Alan’s Rainbow. Angelo Cerantola 2012:
"My portrait of Alan Turing is based on one of his classic photographic portraits, re-visited and given a personal contemporary interpretation. I've used an ASCII-style graphic make-over both as a reference as well as tribute to his pioneering work in the fields of mathematics and cryptography... letters and numbers that can be read, in a playful and "retro" fashion, almost as secret codes waiting to be deciphered. The rainbow trail hints at his contribution to a peaceful outcome of the WW2 conflict as well as more intimate aspects of his personal life marred by a tragic epilogue.”
Untitled, Lloyd Hughes: Untitled (Acrylic Print) from the series 9x9 Arrangement(s)
That my work is a celebration of automated information, finding a unique beauty within numbered information, the endeavor - I would say that has been helped by my understanding of what happened at institutions like Bletchley. Learning about the endeavors of people like Alan Turing and co were and in some ways remain an inspiration (others being mainly Benoit Mandlebrot).
I feel that what happened there helped motivate so many aspects of post war technology and our understanding of the possibilities that they eventually filtered through the main stream and that of sub pop art movements like Op Art in the sixties which requires patience and a basic level of understanding of pattern.
Maybe Bletchley’s legacy, artists that know of, and have drawn on their persistence and have been compelled to make artworks the way we do. The processes share common frustrations, the constant re-examination of finished works to iron out any imperfections which really re-iterates the notions of 'human error'.
I’m not any sort of maths wiz or an expert on Bletchley, but like many people I'm aware of its role and feel what happened there swung the course of WW2 in our favour and therefore, in my opinion, owe it the luxuries we enjoy today. In my current practice I aim to celebrate patterns and puzzles via my viberate paintings and installations, people engage in numerous ways, with admiration as the time consuming nature of them is evident and sometimes even negatively as they try to negotiate the coloured patterns, some find them difficult to look at as a result.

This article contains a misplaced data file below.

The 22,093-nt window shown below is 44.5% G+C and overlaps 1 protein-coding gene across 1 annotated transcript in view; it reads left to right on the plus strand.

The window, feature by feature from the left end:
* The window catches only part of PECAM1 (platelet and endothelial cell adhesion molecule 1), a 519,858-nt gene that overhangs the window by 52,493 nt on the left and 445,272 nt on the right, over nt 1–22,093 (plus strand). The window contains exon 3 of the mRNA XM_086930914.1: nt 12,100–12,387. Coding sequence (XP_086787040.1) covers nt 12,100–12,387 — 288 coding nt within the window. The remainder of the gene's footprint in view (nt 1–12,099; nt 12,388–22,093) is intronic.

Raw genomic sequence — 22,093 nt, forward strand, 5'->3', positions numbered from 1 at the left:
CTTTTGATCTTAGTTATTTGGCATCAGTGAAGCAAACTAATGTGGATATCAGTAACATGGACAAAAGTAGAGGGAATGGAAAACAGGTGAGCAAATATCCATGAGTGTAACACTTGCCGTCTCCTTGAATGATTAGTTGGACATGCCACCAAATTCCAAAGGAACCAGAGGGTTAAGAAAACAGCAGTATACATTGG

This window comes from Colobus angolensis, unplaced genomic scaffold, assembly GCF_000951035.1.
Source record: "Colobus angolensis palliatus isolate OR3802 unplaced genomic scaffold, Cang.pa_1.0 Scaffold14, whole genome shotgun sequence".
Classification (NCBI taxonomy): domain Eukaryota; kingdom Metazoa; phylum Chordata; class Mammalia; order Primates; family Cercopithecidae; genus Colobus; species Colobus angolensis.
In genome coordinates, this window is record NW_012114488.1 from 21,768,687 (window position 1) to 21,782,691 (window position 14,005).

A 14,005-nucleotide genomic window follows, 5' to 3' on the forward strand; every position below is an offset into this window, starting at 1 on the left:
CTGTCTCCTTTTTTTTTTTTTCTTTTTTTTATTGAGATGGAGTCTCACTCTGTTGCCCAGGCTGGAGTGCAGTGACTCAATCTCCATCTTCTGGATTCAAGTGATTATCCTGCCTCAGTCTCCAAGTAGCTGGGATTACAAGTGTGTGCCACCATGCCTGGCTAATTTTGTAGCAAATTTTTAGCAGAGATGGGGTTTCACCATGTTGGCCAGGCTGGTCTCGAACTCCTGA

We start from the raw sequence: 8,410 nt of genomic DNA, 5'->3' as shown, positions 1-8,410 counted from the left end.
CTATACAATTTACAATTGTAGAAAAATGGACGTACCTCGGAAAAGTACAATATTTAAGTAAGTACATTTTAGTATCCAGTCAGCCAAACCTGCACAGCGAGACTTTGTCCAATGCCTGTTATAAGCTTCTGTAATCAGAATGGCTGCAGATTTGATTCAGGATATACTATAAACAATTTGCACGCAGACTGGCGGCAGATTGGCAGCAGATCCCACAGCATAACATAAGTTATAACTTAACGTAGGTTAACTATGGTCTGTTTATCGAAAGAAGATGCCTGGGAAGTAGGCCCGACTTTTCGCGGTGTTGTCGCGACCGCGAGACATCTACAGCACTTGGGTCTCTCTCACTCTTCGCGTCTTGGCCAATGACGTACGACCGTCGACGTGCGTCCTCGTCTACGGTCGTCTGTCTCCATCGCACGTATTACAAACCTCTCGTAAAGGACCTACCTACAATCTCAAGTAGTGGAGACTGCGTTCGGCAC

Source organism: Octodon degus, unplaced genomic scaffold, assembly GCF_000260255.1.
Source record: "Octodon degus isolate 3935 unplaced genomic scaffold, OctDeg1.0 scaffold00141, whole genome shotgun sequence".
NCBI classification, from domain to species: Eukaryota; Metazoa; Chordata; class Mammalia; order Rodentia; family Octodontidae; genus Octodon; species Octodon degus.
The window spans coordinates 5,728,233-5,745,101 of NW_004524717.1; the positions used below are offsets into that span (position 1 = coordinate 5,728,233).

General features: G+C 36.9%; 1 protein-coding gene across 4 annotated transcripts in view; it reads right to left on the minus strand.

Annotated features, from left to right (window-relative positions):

Bradley Hayman creates abstract paintings that contain hidden messages. With his work at Bletchley Park visitors will be able to become code breakers themselves, using their smartphone, reflecting on the artist’s past site-specific installations. Hayman’s work combines traditional painting media with contemporary digital media in the form of QR or Quick Response Codes. By introducing colour into these abstract patterns, Hayman creates a new visual language. What would otherwise be indecipherable can be interpreted by combining the new technology with the virtually obsolete technology of a pair of red and blue stereoscopic 3D glasses.
Bradley Hayman graduated from Goldsmiths, University of London with a BA in Fine Art (Studio Practice and Contemporary Critical Studies) in 2008 and has exhibited at The Sassoon Gallery, Peckham, London (2009), with Q-Art London at the University of the Arts, London and APT Gallery, Deptford, London (2009), and with Angry Candy at Corsica Studios, London (2006).
Automatic Writing - Hannah Elizabeth Allan:
March 28 2012 | The Archive of Miss Alder:
Curated by Beverley Bennett / Dennis Da Silva, Ghost Station was an exhibition from ArtHertz staged at Bletchley Park - the home of code breaking during World War II and the birthplace of modern technology. The month long event was part of the Milton Keynes Heritage Open Days - Summer of Culture 2012 and explored themes of codes, code-breaking and messages, Alan Turing, the role of pigeons and women in World War II. The exhibition also explored the ongoing ArtHertz agenda of the analogue / digital distinction. Ghost Station also included the critically acclaimed collaborative piece, Station X (featured on BBC Radio 4) - an installation that documents the Bletchley buildings with sound, film, photography and surfaces